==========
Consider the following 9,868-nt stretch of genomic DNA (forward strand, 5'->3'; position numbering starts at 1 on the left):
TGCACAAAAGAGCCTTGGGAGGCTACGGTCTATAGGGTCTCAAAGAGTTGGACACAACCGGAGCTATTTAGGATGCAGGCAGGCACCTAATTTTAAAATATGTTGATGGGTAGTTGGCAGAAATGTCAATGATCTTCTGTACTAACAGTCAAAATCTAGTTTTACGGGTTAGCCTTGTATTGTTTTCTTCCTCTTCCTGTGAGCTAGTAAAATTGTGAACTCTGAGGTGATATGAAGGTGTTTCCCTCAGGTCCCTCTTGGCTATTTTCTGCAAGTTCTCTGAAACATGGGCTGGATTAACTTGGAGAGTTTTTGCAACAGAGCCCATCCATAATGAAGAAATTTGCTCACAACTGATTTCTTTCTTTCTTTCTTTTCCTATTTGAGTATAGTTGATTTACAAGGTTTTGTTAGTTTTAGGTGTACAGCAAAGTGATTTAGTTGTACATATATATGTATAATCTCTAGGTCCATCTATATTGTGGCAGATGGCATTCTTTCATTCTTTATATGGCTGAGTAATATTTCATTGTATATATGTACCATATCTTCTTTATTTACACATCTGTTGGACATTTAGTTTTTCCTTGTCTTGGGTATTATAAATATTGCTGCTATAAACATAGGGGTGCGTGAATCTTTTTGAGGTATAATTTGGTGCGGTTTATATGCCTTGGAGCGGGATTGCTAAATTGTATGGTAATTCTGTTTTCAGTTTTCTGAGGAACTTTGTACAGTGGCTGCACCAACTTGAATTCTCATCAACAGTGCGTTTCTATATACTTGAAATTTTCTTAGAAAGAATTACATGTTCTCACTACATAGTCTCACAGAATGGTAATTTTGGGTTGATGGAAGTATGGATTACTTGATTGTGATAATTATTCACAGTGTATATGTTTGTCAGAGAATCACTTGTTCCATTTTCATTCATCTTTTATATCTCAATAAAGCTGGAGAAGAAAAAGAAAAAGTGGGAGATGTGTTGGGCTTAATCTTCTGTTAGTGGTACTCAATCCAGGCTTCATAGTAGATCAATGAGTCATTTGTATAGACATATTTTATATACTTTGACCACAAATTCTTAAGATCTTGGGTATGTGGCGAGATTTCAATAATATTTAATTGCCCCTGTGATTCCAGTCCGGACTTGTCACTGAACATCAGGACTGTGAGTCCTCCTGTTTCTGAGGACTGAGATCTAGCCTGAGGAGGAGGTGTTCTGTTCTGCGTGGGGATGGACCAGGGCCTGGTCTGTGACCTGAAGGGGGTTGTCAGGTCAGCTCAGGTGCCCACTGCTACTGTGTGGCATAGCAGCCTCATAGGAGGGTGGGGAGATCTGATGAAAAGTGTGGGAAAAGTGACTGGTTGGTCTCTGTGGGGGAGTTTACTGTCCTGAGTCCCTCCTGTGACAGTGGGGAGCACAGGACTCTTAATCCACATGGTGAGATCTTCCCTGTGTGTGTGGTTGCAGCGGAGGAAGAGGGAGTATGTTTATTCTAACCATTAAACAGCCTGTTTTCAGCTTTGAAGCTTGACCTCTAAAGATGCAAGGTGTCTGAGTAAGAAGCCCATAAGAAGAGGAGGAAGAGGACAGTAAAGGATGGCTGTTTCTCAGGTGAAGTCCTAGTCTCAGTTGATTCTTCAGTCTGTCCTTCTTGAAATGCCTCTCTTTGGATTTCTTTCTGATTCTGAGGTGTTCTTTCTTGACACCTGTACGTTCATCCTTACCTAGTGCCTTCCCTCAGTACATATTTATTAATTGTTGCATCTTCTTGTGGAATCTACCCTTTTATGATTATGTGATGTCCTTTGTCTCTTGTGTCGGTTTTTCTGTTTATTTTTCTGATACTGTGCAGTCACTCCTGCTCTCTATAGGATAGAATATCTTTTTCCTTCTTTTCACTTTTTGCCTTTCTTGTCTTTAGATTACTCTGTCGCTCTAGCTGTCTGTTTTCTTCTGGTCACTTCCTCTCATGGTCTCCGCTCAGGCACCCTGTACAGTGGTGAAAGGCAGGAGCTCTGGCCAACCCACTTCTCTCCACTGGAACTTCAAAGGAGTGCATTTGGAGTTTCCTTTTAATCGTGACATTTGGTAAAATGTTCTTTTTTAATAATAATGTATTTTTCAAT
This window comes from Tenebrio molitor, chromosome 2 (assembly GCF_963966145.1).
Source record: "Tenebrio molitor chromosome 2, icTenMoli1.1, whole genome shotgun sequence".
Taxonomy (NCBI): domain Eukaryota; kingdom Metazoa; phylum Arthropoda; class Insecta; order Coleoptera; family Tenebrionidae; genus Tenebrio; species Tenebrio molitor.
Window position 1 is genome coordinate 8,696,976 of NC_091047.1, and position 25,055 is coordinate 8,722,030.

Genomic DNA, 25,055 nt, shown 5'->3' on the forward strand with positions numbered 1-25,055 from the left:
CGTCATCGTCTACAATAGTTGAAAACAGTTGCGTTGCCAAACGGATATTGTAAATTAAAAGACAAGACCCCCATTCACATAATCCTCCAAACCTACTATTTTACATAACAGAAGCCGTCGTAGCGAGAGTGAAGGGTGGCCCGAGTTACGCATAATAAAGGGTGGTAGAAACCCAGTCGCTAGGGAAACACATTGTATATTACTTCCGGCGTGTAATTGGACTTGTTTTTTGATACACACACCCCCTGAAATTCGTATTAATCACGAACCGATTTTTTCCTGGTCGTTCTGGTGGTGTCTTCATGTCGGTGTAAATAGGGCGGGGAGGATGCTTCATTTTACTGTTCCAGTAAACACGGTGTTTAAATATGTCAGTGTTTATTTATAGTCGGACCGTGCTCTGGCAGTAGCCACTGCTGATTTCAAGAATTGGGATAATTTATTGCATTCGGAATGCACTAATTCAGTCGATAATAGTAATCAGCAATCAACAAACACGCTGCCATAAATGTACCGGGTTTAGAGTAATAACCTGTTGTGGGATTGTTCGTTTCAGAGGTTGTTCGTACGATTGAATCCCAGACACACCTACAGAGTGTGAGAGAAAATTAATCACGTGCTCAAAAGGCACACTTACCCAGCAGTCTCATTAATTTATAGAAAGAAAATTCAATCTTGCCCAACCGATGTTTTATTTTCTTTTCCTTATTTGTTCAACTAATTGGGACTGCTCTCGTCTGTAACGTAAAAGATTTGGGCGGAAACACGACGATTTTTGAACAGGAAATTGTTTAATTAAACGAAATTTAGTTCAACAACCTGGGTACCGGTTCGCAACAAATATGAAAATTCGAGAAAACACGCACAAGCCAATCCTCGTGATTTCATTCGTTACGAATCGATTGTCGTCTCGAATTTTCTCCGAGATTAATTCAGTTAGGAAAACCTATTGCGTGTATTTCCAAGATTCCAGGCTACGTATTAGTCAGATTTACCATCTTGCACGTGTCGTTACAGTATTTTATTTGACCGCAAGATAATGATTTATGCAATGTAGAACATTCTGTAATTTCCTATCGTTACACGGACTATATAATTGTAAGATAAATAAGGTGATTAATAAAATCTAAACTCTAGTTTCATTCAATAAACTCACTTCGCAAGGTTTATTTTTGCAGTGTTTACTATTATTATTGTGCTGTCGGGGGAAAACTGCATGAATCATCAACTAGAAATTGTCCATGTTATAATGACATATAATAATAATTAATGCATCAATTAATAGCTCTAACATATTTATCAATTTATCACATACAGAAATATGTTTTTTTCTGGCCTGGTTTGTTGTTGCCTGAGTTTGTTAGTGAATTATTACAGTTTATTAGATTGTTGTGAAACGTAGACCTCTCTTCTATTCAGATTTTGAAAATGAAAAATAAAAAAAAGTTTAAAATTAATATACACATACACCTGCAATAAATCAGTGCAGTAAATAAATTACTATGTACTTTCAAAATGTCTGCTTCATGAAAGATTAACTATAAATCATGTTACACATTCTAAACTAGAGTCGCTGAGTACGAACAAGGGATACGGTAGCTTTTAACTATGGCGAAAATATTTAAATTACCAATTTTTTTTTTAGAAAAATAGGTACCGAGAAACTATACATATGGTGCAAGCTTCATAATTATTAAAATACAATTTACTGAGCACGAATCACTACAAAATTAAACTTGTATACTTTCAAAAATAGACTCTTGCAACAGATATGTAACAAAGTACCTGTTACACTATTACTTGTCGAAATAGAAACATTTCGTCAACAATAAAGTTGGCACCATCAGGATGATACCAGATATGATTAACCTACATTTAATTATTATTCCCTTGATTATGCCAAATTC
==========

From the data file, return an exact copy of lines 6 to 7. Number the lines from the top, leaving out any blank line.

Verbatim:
Window position 1 is genome coordinate 8,696,976 of NC_091047.1, and position 25,055 is coordinate 8,722,030.

Genomic DNA, 25,055 nt, shown 5'->3' on the forward strand with positions numbered 1-25,055 from the left: